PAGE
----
Free agent running back Eddie George agreed to terms on a contract with the Dallas Cowboys on Friday. A source informed the Associated Press of the news. The deal is pending a physical, which George will undergo on Friday. He is expected to sign for a base salary of around $1.5 million, and the contract will include many reachable incentives that could vault the deal closer to $4.25 million.
Assuming the physical goes well, the huge fantasy question is how the Cowboys will choose to mix George in with rookie Julius Jones and fullback Richie Anderson. Reports suggest that George and Jones will split carries, and Anderson is already slated for third down duties. This looks like a terrible fantasy situation.
IRVING, Texas -- Eddie George agreed to a contract with the Dallas Cowboys on Friday, just two days after being released by the Tennessee Titans, according to a team source.
George's deal was pending a physical, said the source, who spoke on condition of anonymity.
The team called a news conference for 1 p.m. ET.
ESPN's Ed Werder reports that the Cowboys and RB Eddie George have agreed on a one-year contract. The base salary is $660,000 with a signing bonus of $1.54 million. With incentives, it is worth up to $3 million.
George was cut Wednesday, at his request, after he rejected Tennessee's final bid. He left the Titans after eight seasons and more than 10,000 yards.
George's only free-agent visit was to Dallas. Negotiations moved so quickly because the relationship works well for both sides.
The Cowboys had plenty of room under the salary cap and, a week before opening training camp, they were still looking for a veteran running back to ease the burden on Julius Jones, a second-round pick from Notre Dame who was expected to be the starter.
Regardless of who starts, both will get plenty of carries. The better George does -- and the Cowboys are certainly hoping his competitive nature and desire to prove he's still an elite runner will draw out his best -- the slower they can bring along Jones.
Although George has never missed a game in his 128-game career, he's been slowed by injuries typical for someone who's averaged 21.4 carries per game. He turns 31 in September.
The pounding has reduced his effectiveness. After averaging 3.9 yards per carry his first five seasons, he's been at 3.2 over the last three seasons. He was at 3.3 last year, when he gained 1,031 yards and topped the 10,000-yard mark for his career.
George's 2003 numbers are similar to what Troy Hambrick produced last season when he underwhelmingly replaced Emmitt Smith. Hambrick has since been released.
The difference is that the Cowboys believe George can still be valuable if used properly, especially as the lead back in short-yardage and goal-line situations. He scored 12 touchdowns two seasons ago. George also has averaged 8.3 yards on two receptions per game for his career.
While Cowboys coach Bill Parcells is very high on Jones, he also values proven veterans such as George. George provides other qualities Parcells values: the willingness to play hurt, good size for his position (6-foot-3, 235 pounds) and good hands (one lost fumble the last two seasons).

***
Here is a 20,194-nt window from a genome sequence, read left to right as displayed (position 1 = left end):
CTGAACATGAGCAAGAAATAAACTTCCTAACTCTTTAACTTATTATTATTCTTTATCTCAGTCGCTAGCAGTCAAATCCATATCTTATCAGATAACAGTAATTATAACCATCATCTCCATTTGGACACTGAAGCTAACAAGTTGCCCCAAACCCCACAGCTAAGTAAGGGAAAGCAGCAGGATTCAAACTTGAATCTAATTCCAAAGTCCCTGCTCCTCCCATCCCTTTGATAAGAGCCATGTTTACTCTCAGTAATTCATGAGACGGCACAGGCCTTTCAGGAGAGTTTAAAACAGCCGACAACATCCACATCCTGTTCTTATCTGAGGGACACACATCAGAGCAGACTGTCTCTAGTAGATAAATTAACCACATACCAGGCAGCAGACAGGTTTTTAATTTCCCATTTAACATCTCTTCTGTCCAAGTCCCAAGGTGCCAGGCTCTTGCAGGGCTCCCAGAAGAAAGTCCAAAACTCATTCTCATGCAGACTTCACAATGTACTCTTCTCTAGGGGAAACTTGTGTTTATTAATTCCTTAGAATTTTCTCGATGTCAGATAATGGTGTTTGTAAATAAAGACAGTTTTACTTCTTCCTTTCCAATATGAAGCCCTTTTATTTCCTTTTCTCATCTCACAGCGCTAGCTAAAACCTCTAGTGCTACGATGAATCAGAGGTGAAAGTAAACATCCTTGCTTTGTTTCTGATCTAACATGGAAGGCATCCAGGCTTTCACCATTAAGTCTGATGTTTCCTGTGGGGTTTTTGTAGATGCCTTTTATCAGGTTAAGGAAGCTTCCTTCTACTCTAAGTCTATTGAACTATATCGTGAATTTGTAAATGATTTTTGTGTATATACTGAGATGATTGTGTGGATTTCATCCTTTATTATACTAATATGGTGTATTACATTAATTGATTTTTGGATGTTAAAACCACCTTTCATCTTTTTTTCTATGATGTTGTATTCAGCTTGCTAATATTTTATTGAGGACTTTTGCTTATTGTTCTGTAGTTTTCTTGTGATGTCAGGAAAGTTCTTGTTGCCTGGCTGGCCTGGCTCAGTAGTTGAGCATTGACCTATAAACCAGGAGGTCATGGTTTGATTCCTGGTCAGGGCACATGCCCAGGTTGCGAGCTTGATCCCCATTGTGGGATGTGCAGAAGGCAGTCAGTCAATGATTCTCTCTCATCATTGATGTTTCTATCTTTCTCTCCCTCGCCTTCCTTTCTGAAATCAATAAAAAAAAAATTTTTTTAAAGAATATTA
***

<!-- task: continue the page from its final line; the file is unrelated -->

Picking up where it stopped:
By signing someone of George's age and experience, the Cowboys are seemingly reversing field from last offseason, when they cut Smith. Other factors influenced that decision, such as the salary and George knowing he'll be sharing time and mentoring Jones.
George also is returning to the state where his career began. The former Heisman Trophy winner at Ohio State played his rookie season, 1996, in Houston before the franchise moved to Tennessee.
George probably will be able to keep the No. 27 he's worn his entire career as it currently belongs to rookie cornerback Bruce Thornton.
More contradiction to the reports claiming he's splitting time with Jones. Looks very unclear what his role is right now if you ask me.
Cowboys: George signing completed
by Fanball Staff - Fanball.com Friday, July 23, 2004
News Free agent running back Eddie George signed a one-year deal with the Dallas Cowboys on Friday. The team's official web site reported that George would earn a base salary of $660,000 and a $1.54 million bonus for showing up to training camp. The Titans released George on Wednesday.
Views Reports continue to say that George is the fallback option in case rookie Julius Jones isn't ready to carry the load, but we hardly see Bill Parcells keeping this future Hall of Fame runner on the bench. More than likely, George and Jones will split the running back load, and fullback Richie Anderson will mix in a few carries and handle third down duties. The main fantasy value will fall to whichever back receives the goal line duties, a task that should come to light in training camp.
Cornbread Maxwell wrote:Do you guys really see Julie Jones taking goalline situations from George??? That seems a bit ridiculous to me.
Why is it so ridiculous? We haven't seen him play yet in the NFL. Only his size seems to be a limiting factor in goalline situations, but like what most always is the case with the RB position I think his youth and lack of injury to his body will trump George's veteran experience.